‘Be Kind Rewind’ offers more than just a star-studded cast

Cindy Von Quednow

It’s our past, we can change it if we want,” might be an excuse a smart-alecky eighth grader gives a teacher for failing an exam or writing an inadequate essay about the Civil War. In this case however, it is what the characters in “Be Kind Rewind” say when they set out to create their own cinematic masterpiece about jazz musician Fats Waller.

This new endeavor from the unique mind of award-winning director Michel Gondry (“Eternal Sunshine of the Spotless Mind”) is essentially a movie about making, or remaking, movies. If I were a film major, I would have been more disappointed about forgetting my notebook at home when watching this movie because it offers innovative filmmaking methods for people on a very tight budget.

Although the story is a tad fantastical, it is in fact whimsical and reminiscent of classic comedic movies of the 1970s. Overall, it is Gondry’s ode to the silver screen as he incorporates all genres (mostly because his main characters make their own versions of famous comedies, dramas etc.) into his own smorgasbord of a movie. His characters and actors fit perfectly in Passaic, New Jersey, where no one really wants to live. Jack Black is Jerry, a slightly off-kilter nerd who wears a helmet outside his trailer so that the local power plant doesn’t succeed in melting his brain. The severely underrated Mos Def is Mike, a do-gooder who works at an independent VHS rental store. Their lives seem to revolve around the store, Be Kind Rewind, much like the characters in “Clerks.”

They find themselves in a tough situation when they realize Jerry, upon being magnetized in a battle with the power plant, erases all the tapes in the store, which Mike was left in charge of. While Mr. Fletcher (Danny Glover), Mike’s slightly paranoid boss, is out exploring the vast and mystifying world of the DVD in the next town, the duo must find a way to run the store without riling the suspicion of Mr. Fletcher’s confidant, Ms. Falewicz (Mia Farrow). When she is looking to rent a movie, in an act of desperation, Mike and Jerry film their own amateur, 20 minute version of “Ghostbusters.” Mike and Jerry decide to call these new videos “sweded,” and when their “sweded” version is seen by Ms. Falewicz’s nephew, he and his friends want more. Suddenly, the makeshift videos are in high demand, despite their high “imported” price.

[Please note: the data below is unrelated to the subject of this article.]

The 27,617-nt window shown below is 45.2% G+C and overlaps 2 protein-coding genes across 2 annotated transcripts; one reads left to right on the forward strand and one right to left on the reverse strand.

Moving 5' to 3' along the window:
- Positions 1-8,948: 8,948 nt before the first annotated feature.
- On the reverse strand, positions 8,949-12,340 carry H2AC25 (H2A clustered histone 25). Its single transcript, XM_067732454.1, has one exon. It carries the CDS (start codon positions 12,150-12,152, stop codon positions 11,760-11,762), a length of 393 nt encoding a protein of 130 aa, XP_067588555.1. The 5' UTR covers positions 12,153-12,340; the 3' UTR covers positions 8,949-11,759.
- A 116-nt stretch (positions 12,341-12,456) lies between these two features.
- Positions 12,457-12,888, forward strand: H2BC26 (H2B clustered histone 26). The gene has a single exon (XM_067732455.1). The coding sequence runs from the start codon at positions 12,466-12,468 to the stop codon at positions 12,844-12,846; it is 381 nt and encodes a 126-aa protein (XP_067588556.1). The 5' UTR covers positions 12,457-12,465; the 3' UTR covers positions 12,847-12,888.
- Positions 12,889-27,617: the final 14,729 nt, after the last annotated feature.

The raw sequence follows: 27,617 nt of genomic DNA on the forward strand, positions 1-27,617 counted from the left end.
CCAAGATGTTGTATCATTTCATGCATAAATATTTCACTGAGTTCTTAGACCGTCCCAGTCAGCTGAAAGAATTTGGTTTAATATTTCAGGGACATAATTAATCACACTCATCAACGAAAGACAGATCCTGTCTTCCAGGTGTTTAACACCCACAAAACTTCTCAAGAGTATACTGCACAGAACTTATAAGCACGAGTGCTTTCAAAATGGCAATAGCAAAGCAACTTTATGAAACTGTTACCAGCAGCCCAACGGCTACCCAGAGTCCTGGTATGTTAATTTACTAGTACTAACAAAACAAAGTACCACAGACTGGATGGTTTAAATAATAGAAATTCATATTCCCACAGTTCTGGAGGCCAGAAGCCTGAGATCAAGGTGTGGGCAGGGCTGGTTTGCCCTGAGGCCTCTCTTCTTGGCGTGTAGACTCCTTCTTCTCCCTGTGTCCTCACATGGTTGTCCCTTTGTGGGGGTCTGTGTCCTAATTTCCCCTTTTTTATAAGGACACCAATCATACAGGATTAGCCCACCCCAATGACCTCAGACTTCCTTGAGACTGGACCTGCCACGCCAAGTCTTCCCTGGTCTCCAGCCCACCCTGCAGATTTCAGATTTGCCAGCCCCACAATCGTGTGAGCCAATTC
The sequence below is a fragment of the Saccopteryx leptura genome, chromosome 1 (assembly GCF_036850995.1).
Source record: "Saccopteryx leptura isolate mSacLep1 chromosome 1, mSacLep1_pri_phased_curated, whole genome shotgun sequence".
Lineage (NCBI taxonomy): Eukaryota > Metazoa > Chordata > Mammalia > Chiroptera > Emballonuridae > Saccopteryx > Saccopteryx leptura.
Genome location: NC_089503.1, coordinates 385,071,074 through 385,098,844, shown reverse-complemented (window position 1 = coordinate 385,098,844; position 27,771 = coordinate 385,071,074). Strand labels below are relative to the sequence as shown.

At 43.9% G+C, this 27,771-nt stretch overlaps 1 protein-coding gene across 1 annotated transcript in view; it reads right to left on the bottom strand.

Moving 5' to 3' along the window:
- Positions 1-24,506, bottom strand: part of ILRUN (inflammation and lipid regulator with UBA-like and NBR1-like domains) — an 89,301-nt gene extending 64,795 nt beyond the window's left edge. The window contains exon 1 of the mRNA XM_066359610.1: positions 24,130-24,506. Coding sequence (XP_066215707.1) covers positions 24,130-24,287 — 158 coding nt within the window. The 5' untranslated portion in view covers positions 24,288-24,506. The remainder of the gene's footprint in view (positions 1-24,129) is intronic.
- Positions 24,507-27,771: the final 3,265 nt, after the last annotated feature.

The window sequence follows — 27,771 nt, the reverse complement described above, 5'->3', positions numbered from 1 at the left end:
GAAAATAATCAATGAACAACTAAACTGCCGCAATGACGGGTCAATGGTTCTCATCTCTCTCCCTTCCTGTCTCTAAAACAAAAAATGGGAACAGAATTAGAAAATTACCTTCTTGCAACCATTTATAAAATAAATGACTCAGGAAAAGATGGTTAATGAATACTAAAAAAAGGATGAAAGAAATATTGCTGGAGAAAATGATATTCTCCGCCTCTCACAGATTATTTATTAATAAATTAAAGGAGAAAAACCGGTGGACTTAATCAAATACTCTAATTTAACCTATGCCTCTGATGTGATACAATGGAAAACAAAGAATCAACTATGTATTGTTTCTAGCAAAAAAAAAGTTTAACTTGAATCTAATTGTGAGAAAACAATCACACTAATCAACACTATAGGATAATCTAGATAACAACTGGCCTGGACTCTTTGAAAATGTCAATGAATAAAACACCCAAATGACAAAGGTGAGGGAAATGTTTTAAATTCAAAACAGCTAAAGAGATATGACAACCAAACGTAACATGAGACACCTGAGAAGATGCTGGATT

Mike, Jerry, and a new recruit, Alma (Melonie Diaz) are pumping out sweded videos like “2001: A Space Odyssey” and “RoboCop” for customers forming lines around the block. Since customers are charged to be in the sweded version of their favorite movie, the store is picking up again after years of being overshadowed by the more advanced West Coast Video. Jerry and Mike even convince Mr. Fletcher not to join the DVD bandwagon.

Despite the rising success of the store, the odds are against Be Kind Rewind: it is under the threat of being demolished, and the recreational filmmakers are accused of copyright infringement. Although there are greater forces against them, the entire neighborhood becomes involved in saving their beloved store.

If you’re thinking this film sounds ridiculous and nonsensical, you’re right, (what movie starring Black isn’t?) but it is also warm and inspiring. “Be Kind Rewind” is a movie about how regular people can remain hopeful and join forces to create a wonderful work of art, with the help of cardboard, old car parts and pizza; Stanley Kubrick would be proud. Plus, it’s worth seeing Black in a dress.

Aside from the film itself, the soundtrack is also worth noting. It fits Gondry’s odd style like a glove, mostly because it is composed by French composer Jean-Michel Bernard, who worked with Gondry in his previous films, “The Science of Sleep” and “Human Nature.” It offers a pretty blend of classic jazz and swing as the backdrop of the main and supporting characters’ high jinks. Bernard does a rendition of Fats Waller’s (he is also featured in the soundtrack) “You Feets too Big” with Mos Def.

Test your movie knowledge and watch out for film and actor connections throughout “Be Kind Rewind.” If you don’t catch them, you probably saw the sweded version.